China brings up Japan's past militarism in Senkaku dispute

September 14, 2012

By NOZOMU HAYASHI/ Correspondent

BEIJING--China is raising Japan’s wartime past in the latest dispute over the Senkaku Islands, apparently in hopes of winning support for its territorial claims from countries that were invaded by Japanese troops.

In previous spats over the uninhabited islands in the East China Sea, which China calls the Diaoyu Islands, Beijing refrained from bringing up the history issue to denounce Japan. But China’s anger over the Japanese government’s recent purchase of three of the islands from a landowner in Saitama Prefecture has brought about a new dimension to the dispute.

"Both China and Papua New Guinea were victims of the Japanese fascist invasion back in World War II," state-run Xinhua News Agency quoted Vice Premier Li Keqiang as telling Peter O'Neill, the Papuan prime minister, on visit to China, on Sept. 11.

Li is considered in line to become the next premier of China.

O'Neill replied: "Papua New Guinea and China have had similar historical experiences. We understand China's stance on the Diaoyu Islands issue."

The Japanese government officially decided to acquire the three islands on Sept. 10. In response, the Chinese Foreign Ministry issued a statement of strong protest against the purchase plan.

"In 1895, as the Qing (dynasty) government's defeat in the First Sino-Japanese War was all but certain, Japan illegally occupied the Diaoyu Island and its affiliated islands," the Sept. 10 statement said. "Japan's position on the issue of the Diaoyu Island is an outright denial of the outcomes of the victory of the World Anti-Fascist War."

The Chinese argument is that the Senkaku Islands were illegally invaded and occupied by Japanese militarism--and were returned to China when Japan was defeated in the war.

In 2010, tensions rose between the two countries after Japan arrested the captain of a Chinese fishing boat that rammed two Japan Coast Guard patrol vessels off the islands. Beijing denounced the arrest and halted exports of rare earths to Japan needed for high-tech industries. But the history issue was not clearly raised in that flare-up.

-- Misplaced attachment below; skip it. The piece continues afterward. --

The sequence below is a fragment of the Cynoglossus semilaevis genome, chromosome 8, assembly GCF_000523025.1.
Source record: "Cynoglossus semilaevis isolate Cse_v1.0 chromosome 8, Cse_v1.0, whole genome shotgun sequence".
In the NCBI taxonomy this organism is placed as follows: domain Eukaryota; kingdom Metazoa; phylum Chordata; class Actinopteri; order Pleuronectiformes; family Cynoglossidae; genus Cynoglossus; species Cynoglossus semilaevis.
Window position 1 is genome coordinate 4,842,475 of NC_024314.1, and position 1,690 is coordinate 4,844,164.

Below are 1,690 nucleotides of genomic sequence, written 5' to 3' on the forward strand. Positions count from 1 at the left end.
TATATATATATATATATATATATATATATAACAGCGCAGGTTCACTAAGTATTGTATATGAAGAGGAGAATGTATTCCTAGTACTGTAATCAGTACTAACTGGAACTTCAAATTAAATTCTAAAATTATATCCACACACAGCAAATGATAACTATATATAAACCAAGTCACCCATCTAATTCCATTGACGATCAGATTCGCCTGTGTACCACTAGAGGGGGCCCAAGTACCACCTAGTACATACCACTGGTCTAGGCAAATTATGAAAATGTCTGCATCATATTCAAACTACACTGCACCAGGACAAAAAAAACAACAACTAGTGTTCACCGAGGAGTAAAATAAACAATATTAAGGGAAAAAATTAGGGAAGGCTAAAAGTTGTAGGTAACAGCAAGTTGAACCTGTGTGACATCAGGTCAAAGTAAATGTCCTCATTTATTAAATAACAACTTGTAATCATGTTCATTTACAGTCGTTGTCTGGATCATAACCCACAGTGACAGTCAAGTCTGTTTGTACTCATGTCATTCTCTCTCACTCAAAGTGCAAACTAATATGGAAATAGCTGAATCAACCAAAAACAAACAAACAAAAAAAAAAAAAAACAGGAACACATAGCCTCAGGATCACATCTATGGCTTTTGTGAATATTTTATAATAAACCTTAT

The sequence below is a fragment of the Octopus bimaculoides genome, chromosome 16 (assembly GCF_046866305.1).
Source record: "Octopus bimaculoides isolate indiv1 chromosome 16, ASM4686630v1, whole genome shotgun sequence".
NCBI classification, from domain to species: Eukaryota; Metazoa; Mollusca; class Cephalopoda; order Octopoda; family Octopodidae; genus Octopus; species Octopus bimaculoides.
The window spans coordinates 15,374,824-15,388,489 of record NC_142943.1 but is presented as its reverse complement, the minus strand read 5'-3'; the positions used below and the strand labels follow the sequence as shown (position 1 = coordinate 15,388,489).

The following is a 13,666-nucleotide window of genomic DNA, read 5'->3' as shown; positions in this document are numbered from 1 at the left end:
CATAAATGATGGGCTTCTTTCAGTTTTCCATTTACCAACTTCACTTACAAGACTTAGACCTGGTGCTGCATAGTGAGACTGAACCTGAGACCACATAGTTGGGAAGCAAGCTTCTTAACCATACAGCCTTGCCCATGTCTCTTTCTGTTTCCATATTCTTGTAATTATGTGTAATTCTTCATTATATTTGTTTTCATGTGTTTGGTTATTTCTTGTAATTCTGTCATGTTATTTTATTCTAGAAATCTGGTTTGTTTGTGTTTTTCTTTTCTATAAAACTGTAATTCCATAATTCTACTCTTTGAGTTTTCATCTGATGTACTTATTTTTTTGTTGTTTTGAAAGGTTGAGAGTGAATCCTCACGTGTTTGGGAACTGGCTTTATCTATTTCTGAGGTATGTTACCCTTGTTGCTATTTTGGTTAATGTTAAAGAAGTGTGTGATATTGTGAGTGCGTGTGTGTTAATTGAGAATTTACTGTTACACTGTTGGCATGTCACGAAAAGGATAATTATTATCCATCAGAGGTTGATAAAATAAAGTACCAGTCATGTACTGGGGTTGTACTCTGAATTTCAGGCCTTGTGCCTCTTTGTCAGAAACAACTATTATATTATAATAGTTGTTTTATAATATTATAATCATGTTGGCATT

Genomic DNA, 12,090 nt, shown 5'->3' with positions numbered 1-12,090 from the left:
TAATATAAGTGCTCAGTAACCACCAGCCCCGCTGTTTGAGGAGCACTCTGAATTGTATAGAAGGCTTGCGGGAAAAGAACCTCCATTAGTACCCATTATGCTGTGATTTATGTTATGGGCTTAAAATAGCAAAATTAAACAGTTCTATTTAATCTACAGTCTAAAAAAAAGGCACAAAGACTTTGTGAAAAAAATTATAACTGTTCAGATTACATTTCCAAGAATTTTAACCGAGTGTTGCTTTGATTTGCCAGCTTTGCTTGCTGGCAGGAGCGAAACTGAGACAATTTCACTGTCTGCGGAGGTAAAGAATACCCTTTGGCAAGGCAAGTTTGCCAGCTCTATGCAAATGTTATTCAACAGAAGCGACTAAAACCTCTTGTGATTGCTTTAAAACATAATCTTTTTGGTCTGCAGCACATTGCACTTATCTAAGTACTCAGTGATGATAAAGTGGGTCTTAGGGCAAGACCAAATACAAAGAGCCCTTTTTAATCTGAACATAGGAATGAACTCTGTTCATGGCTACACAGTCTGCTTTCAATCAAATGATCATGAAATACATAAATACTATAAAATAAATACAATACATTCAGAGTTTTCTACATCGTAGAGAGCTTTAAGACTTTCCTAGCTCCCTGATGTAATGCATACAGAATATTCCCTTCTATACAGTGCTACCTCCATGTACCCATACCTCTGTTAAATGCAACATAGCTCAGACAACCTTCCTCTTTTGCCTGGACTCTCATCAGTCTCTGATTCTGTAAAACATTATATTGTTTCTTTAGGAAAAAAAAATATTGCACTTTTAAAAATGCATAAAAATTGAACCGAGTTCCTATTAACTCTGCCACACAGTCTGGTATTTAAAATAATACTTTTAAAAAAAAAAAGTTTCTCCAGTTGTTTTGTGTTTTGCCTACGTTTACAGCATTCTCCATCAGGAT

Li's latest remark indicates that Beijing now intends to use the history issue to win international support, especially from Asian nations that were invaded by Japan, and to solidify internal cohesion.

"There is no denying such an intention," said a researcher at a Chinese government-affiliated think tank. "There used to be a tacit understanding in China that the Diaoyu issue should not be amplified, but that premise was annulled by Japan's repeated provocations."

On Sept. 13, anti-Japan protests continued outside the Japanese Embassy in Beijing. The number of participants swelled to about 300 at one point.

There are now calls on the Internet to hold anti-Japanese protests across China on Sept. 18, the 81st anniversary of the outbreak of the Manchurian Incident, which led to Japan's establishment of a puppet state in northeastern China.

By NOZOMU HAYASHI/ Correspondent
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Protesters sing the Chinese national anthem and call for Chinese solidarity outside the Japanese Embassy in Beijing on Sept. 12. The protest continued intermittently, with the number of participants ranging from dozens to about 150. (Atsushi Okudera)

Protesters sing the Chinese national anthem and call for Chinese solidarity outside the Japanese Embassy in Beijing on Sept. 12. The protest continued intermittently, with the number of participants ranging from dozens to about 150. (Atsushi Okudera)

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  • Protesters sing the Chinese national anthem and call for Chinese solidarity outside the Japanese Embassy in Beijing on Sept. 12. The protest continued intermittently, with the number of participants ranging from dozens to about 150. (Atsushi Okudera)

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